A hypothalamic hamartoma (HH) is a noncancerous growth in your hypothalamus, deep in the base of your brain. It can cause hormone imbalances, seizures, cognitive dysfunction and other symptoms. Medication and brain surgery are the most common treatments for HH.
A hypothalamic hamartoma (HH) is a benign (noncancerous) tumor-like growth in your hypothalamus. The hypothalamus is deep in the base of your brain. It maintains homeostasis (stability and balance in our bodies). A mass in the hypothalamus can disrupt many important functions, including:
A hypothalamic hamartoma forms while a fetus develops. It’s congenital, which means the mass is present at birth. It grows as the child’s brain grows, but HH doesn’t spread to other parts of the brain or body. HH usually involves one tumor-like mass, but in some cases, there are several.
Healthcare providers usually categorize HH by its location in the hypothalamus and the types of symptoms it causes. The two categories of HH include:
About half of the people with HH have symptoms of both precocious puberty and epilepsy.
Anyone can get develop HH, but it tends to be more common in males than females. HH primarily affects children and adolescents. But in some cases, people don’t receive a diagnosis until symptoms appear in adulthood.
HH is rare. Studies vary, suggesting it occurs in about 1 in 100,000 to 1 in 200,000 children.
Experts don’t know exactly what causes HH. In about 95% of people, it develops sporadically (without any family history of the disorder). It’s probably the result of a problem with fetal development.
But there may be a link between hypothalamic hamartoma and a genetic disease called Pallister-Hall syndrome (PHS). About 5% of people with HH also have PHS. It’s the result of an abnormal gene and can cause deformities in your hands, feet, larynx (voice box) and anus.
People with HH may show signs and symptoms of central precocious puberty, epilepsy or both.
In some cases, HH doesn’t cause any symptoms.
Central precocious puberty can appear any time before the age of 8 in girls or 9 in boys. It’s possible for symptoms to show as early as the age of 1. Symptoms may include:
Epilepsy can begin in the first year of life, but may be hard to identify until later in childhood. Other neurological symptoms tend to develop between the ages of 4 and 7.
Gelastic seizures are the most common symptom of epileptic HH. These seizures resemble sudden laughter and may happen in very short bursts of just a few seconds. Someone may or may not lose consciousness during a gelastic seizure. These seizures usually go away around the age of 10.
Other types of seizures may include:
The following neurological symptoms of HH, which tend to get worse over time, usually accompany epilepsy:
HH can be hard to diagnose for a few reasons:
The most important diagnostic test for hypothalamic hamartomas is MRI. This imaging exam creates highly detailed images of your brain. Children usually need light sedation so they stay still during an MRI. If they move, the images might not be clear.
Your healthcare provider may also recommend an electroencephalogram (EEG) if you have epileptic HH. This test monitors the electrical activity in your brain while you have seizures. But gelastic seizures can be hard to detect with EEG because HH forms so deep within your brain. The EEG electrodes on your scalp might not pick up the abnormal electrical impulses.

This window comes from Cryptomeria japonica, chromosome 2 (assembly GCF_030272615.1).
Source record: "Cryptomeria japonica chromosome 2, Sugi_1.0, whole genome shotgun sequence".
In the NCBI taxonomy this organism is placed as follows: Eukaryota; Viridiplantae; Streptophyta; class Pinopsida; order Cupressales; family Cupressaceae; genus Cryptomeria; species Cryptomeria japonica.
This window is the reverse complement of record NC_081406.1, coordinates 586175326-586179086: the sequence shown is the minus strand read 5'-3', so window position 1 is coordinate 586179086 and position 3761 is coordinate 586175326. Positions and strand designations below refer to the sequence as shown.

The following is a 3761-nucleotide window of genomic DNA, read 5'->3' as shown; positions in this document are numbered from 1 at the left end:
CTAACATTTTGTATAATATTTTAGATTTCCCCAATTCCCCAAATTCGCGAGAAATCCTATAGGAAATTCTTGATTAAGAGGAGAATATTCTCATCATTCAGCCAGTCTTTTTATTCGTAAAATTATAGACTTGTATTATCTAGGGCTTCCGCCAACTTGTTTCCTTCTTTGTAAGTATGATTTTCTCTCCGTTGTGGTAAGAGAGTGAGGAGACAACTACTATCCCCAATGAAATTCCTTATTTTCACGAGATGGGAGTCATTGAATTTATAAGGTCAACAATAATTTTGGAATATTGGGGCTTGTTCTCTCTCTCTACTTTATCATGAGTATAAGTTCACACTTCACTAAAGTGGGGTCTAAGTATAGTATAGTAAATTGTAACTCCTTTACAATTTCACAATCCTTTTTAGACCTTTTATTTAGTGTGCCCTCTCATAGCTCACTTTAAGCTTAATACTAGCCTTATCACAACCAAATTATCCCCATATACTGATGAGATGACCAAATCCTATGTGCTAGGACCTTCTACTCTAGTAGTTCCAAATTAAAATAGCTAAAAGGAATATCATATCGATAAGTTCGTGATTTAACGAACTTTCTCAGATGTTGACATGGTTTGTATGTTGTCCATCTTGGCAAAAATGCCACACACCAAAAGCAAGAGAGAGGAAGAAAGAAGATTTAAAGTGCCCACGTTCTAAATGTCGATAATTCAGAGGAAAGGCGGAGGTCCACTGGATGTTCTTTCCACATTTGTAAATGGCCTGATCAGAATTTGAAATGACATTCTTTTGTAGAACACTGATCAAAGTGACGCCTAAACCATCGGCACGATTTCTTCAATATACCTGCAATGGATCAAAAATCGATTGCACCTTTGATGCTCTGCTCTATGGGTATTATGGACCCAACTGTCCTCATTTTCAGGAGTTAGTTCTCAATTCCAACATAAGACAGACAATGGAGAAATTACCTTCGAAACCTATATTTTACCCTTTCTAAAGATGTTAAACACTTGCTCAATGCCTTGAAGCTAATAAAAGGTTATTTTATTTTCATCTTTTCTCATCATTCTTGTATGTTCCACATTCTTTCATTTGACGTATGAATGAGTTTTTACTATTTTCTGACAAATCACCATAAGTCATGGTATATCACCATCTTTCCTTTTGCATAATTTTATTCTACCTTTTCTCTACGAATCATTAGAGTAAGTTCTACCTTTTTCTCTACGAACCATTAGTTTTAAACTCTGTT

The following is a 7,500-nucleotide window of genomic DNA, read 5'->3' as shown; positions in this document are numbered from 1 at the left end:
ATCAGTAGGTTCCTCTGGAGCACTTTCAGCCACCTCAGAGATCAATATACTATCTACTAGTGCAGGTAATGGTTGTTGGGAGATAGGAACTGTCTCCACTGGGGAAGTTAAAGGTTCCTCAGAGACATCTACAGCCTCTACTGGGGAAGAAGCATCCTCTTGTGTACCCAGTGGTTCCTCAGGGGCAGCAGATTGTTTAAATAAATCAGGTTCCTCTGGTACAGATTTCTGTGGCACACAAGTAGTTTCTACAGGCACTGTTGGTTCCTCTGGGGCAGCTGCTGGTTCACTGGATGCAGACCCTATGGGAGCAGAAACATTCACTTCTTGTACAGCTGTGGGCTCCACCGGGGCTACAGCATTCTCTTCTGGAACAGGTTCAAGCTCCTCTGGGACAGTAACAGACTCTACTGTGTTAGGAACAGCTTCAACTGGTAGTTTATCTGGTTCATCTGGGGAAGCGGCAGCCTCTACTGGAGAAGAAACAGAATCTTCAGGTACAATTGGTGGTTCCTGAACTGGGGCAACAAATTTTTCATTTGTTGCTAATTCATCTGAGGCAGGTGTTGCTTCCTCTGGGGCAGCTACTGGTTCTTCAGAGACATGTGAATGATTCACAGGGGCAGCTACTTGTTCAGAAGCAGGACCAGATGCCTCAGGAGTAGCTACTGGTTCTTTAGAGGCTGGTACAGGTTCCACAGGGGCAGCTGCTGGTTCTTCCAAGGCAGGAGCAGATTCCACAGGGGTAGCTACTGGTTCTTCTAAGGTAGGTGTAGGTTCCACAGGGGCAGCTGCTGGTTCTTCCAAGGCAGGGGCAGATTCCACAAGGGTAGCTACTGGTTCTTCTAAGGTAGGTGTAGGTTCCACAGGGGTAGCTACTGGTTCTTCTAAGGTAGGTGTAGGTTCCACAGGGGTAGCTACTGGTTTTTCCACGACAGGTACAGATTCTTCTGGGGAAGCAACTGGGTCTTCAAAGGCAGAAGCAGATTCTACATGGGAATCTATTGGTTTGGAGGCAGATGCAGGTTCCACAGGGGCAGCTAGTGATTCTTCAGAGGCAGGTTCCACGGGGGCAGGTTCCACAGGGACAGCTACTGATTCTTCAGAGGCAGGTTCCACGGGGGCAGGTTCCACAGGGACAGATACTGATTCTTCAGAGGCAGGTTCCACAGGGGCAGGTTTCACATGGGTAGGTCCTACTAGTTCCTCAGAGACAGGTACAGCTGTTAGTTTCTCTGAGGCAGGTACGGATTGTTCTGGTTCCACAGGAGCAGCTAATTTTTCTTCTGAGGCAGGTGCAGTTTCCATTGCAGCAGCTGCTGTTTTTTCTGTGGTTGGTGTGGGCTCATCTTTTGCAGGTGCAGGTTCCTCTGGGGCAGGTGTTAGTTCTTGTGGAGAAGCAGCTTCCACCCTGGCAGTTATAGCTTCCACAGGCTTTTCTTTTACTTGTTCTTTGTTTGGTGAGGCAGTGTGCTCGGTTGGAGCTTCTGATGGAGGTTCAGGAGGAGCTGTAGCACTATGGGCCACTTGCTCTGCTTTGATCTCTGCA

Neurological testing can measure the extent of cognitive problems, such as thinking, learning and remembering. Your healthcare provider may also recommend blood tests to check your hormone levels. These tests may help guide treatment.
Medication is the most common and effective treatment for the symptoms of precocious puberty HH. Monthly injections of a drug that suppresses the release of certain hormones helps keep early puberty symptoms in check. You stop the medication when you reach the normal age for puberty to occur. Most children and teens have a normal puberty and sexual development.
Epileptic HH is more difficult to treat. Gelastic seizures don’t always respond to anti-seizure medications. Until about 20 years ago, healthcare providers thought hamartomas were inoperable (not good for surgery) because they’re in such a sensitive area of the brain. But today, there are highly specialized procedures that can remove the hamartoma without damaging your hypothalamus or surrounding brain tissues.
Your healthcare provider may recommend:
As with any surgery, these procedures carry risks of bleeding, infections or reactions to anesthesia. Additional risks include:
There’s no way to prevent HH.
The outlook for people with precocious puberty HH is good, since medication is so effective at treating symptoms. For epileptic HH, resection surgery is the most effective treatment — about 90% of people experienced fewer seizures after treatment. Thermoablation helps between 67% and 71% of people have fewer seizures. Radiosurgery is effective in about 40% of people.
Cognitive function tends to be worse in people who:
If you have HH, you may want to ask your doctor:
A note from Cleveland Clinic
A hypothalamic hamartoma is an abnormal growth in your hypothalamus, deep in the base of your brain. It can lead to a wide range of symptoms, from hormone imbalances and early puberty to seizures and cognitive problems. Most people can manage hormonal problems with medication, but seizures usually require surgery to destroy or remove the hypothalamic hamartoma.
Last reviewed by a Cleveland Clinic medical professional on 11/10/2021.
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